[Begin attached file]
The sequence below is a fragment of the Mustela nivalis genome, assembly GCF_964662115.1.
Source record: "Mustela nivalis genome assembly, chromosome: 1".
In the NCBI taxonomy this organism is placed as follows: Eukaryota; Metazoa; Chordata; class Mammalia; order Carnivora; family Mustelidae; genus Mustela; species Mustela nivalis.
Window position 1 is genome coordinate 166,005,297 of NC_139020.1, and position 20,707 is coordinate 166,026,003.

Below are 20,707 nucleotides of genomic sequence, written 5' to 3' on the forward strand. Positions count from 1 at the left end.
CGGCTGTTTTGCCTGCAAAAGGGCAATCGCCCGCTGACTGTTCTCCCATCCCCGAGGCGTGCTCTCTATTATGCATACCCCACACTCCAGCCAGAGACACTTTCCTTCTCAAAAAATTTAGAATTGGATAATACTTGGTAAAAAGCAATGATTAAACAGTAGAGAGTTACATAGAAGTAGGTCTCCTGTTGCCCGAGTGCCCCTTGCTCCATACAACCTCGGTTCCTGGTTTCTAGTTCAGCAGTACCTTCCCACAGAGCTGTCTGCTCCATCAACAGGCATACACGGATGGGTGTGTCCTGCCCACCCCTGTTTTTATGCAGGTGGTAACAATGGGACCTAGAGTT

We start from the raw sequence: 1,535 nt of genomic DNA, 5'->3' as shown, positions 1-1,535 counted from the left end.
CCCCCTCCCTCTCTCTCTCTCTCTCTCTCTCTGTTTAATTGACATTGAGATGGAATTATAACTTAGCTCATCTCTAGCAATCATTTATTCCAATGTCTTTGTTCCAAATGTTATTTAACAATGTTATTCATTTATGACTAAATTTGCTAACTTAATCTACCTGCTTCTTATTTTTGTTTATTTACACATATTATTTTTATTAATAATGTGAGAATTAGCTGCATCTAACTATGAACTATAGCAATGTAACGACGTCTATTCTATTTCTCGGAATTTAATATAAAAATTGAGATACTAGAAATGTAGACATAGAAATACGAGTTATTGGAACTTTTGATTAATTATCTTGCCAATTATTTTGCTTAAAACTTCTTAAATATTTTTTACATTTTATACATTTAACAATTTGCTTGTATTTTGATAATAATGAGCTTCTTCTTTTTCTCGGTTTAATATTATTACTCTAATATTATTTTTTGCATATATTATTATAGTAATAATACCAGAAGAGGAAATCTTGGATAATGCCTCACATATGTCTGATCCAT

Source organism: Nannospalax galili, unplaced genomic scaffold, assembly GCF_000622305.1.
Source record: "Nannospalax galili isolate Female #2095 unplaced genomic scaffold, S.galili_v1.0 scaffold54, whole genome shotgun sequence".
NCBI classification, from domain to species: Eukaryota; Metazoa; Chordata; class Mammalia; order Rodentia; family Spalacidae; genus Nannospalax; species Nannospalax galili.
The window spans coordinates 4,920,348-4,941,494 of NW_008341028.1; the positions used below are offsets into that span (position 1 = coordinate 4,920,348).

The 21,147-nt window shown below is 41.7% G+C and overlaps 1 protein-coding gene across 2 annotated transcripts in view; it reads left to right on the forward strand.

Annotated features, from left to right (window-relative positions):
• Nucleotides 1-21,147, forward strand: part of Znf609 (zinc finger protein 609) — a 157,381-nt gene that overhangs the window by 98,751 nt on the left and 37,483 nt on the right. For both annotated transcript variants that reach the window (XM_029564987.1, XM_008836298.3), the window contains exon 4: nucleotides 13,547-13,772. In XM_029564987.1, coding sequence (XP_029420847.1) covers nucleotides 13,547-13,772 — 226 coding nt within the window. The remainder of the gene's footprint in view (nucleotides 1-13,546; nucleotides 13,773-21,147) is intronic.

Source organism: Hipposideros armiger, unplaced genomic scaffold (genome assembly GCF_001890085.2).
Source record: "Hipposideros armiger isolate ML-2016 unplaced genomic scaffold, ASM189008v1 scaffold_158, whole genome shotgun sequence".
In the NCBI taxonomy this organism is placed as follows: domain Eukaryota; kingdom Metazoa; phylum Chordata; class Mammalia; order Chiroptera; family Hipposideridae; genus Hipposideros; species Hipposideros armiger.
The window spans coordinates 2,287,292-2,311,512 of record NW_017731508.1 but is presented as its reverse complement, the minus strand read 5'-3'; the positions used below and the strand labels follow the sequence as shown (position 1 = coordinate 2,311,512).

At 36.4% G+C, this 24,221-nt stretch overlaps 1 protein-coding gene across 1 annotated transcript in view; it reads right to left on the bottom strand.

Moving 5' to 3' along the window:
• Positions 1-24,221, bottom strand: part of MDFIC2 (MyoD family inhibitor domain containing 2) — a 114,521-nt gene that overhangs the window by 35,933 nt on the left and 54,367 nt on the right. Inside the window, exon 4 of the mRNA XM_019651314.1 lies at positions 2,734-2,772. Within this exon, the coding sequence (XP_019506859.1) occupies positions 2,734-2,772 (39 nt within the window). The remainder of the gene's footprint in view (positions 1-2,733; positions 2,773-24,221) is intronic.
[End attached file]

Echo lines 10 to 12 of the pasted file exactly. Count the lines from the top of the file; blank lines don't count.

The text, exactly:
Source record: "Nannospalax galili isolate Female #2095 unplaced genomic scaffold, S.galili_v1.0 scaffold54, whole genome shotgun sequence".
NCBI classification, from domain to species: Eukaryota; Metazoa; Chordata; class Mammalia; order Rodentia; family Spalacidae; genus Nannospalax; species Nannospalax galili.
The window spans coordinates 4,920,348-4,941,494 of NW_008341028.1; the positions used below are offsets into that span (position 1 = coordinate 4,920,348).